It’s no secret that the cruise industry has been shaken to its core by the impact of Covid-19.
Other than a coastal route starting in Norway, ocean cruising remains all at sea with Canada, the Cayman Islands, Australia, New Zealand and Spain extending their cruise ship bans until later this year, a voluntary extension by major cruise lines in the US until at least October, and the Seychelles turning away ships until 2022.
Cruise lines are selling off – or scrapping – a number of their ships; coronavirus has been blamed for Carnival accelerating the departure of nine vessels.
But the beleaguered travel sector is fighting for a comeback, and it believes it has an ace in the hole: an unusually loyal customer base, eager to set sail as soon as it is safe to do so.
A survey by travel agency Mundy Cruising showed almost two-thirds – 63 per cent – of its customers plan to cruise in 2021, with 15 per cent hoping to sail this year.
Edwina Lonsdale, managing director of the specialist in small ship ocean, river and expedition cruising, said: “We are buoyed by our clients’ confidence in the future and their excitement about cruising again. The cruise industry is leading the way in safe global travel, collaborating widely to ensure guests can return safely to their favourite type of holiday.”
The majority of respondents (56 per cent) plan to travel on a ship carrying 50-500 passengers, compared to 44 per cent who preferred this size of ship before.
At the other end of the spectrum just seven per cent of the 332 people polled, plan to travel on a ship carrying more than 1,000 passengers in future, compared to 19 per cent before coronavirus.
All of which suggests that the winds of change are blowing in the cruise world and the era of colossal cruise ships might finally be coming to an end.
“Our clients have always recognised the many appeals of small ship cruising: the intimate onboard experience, the friendly atmosphere, the highly personalised service, the speed of getting on and off the ship, the off-the-beaten-track itineraries and not least the proximity to the sea,” said Lonsdale.
“Now they are further motivated by the logistics: no long queues for health checks, small group tours ashore, remote ports of call away from the crowds, the opportunity to swim off the back of the ship rather than wait your turn in the pool, limited exposure to loads of other people and lots of personal space to unwind.”
Travel restrictions related to coronavirus have shifted the focus on the smaller ships. Britons can only cruise along rivers, where ships are smaller by their nature.
And in the US, ships carrying 250 or more people (passengers and crew) aren’t able to take to the water due to the Centers for Disease Control and Prevention’s no-sail order. Smaller vessels, however, are exempt, and having implemented new Covid-19 health and safety protocols, they are gearing up to welcome passengers once again.
Next month, both American Cruise Lines and American Queen Steamboat Company will relaunch their 2020 US cruising seasons along the Mississippi River.
Closer to home German companies, Nicko Cruises and A-Rosa, together with French cruise lines CroisiEurope and Ponant have resumed sailing in Europe.
Boutique company Katarina Line, Croatia's premier specialist cruise line, also set sail last month with departures from Opatija, Split and Dubrovnik.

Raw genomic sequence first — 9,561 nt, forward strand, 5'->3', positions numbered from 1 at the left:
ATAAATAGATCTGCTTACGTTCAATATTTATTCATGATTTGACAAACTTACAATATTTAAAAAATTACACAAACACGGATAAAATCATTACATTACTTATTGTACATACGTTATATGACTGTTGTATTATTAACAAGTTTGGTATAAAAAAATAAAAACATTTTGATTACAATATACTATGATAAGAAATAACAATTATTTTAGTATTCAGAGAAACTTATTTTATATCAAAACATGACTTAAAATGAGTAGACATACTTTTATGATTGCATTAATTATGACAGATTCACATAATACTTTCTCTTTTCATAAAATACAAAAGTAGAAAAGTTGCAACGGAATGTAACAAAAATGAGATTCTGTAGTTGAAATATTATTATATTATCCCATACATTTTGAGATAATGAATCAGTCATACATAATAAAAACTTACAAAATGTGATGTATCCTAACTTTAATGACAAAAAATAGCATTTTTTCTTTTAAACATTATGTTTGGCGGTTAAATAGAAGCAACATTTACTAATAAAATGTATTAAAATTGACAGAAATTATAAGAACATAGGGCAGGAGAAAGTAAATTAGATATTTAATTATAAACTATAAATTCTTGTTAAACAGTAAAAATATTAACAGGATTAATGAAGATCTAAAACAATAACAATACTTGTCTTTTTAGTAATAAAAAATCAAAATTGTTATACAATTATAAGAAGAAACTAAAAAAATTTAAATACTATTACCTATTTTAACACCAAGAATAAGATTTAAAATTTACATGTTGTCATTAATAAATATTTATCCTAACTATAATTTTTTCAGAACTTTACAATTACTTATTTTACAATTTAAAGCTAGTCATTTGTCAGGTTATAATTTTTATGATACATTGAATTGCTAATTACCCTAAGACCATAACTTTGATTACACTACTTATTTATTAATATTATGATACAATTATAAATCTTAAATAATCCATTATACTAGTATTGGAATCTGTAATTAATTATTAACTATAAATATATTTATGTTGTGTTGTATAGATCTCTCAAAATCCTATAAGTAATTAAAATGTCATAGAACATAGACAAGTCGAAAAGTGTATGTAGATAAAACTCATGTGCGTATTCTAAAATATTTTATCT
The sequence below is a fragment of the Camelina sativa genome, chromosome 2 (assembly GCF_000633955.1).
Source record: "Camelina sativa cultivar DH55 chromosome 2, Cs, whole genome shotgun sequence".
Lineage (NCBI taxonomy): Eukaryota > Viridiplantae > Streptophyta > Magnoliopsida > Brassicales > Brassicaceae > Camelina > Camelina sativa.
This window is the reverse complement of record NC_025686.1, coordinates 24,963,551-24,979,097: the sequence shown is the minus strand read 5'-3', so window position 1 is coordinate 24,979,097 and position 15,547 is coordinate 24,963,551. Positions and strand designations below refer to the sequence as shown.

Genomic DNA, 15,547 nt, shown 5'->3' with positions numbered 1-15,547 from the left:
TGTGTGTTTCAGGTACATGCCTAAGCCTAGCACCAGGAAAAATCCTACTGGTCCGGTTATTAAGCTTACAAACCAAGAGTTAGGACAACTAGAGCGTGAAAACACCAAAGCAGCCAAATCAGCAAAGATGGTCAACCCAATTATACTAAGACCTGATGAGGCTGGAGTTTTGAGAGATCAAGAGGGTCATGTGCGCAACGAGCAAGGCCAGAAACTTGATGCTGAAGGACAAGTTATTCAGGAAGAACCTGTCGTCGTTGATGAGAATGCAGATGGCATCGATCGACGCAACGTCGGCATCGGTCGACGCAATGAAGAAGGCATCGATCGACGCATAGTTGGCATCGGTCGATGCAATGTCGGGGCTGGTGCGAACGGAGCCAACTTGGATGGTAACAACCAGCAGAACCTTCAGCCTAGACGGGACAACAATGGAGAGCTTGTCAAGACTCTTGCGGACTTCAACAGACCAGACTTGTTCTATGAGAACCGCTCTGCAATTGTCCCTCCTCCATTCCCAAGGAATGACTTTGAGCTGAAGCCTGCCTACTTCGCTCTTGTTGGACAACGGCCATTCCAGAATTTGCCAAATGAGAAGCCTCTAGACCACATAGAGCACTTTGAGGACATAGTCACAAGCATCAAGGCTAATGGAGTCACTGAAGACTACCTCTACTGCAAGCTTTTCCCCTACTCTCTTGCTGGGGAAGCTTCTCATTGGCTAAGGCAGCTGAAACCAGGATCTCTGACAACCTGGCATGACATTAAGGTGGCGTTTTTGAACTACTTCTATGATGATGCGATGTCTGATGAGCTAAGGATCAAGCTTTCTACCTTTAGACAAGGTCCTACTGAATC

“Small-ship cruising is one of the safest ways to enjoy an unforgettable vacation experience in Croatia,” said Daniel Hauptfeld, marketing director for Katarina Line.
“Our vessels hold a maximum of just 36 guests, so they are perfect for small groups, families and friends to travel from one island to another, swimming in secluded beaches that are approachable only by boat – all without the crowds of larger vessels.”
Elsewhere Coral Expeditions, Australia’s small ship expedition company, is planning to restart its Kimberley cruises from Darwin to Broome on August 1.
Size and capacity, particularly post-coronavirus, aren’t the only attractions of small ship cruising. It’s a market that has experienced enormous growth in recent years, and it’s only just the beginning.
Part of the appeal lies in the fact that smaller ships can access ports that mega-ships simply can’t squeeze into. Tampa, in Florida, and Sydney are two ports where the height of bridges limits the size of arrival vessels while ‘newer’ destinations – such as the Chilean fjords, smaller Greek islands, the Kimberley in western Australia, Central America and Raja Ampat in West Papua – don’t have the infrastructure to accommodate super-sized ships.
Another factor driving the interest in smaller ships is that not every destination wants to welcome big ships – and that was even before the outbreak of coronavirus. Venice, Dubrovnik and Barcelona are three popular cruise destinations that have capped the number of big ships docking – citing over tourism and environmental concerns.
As countries around the world slowly ease out of lockdowns, cruise lines can’t build small ships fast enough.
Last week Viking announced it has a new ship, the 80-passenger Viking Saigon, under construction and expected to launch next summer. Viking’s newest vessel, which will sail between Kampong Cham in Cambodia and Ho Chi Minh City in Vietnam, represents a huge vote of confidence in the future of the small ship market.
Meanwhile Emerald Waterways has announced a new brand, Emerald Yacht Cruises. Currently under construction, the super yacht Emerald Azzurra will have just 100 passengers when it sails from Venice to the Dalmatian Coast and the Greek Islands in September 2021.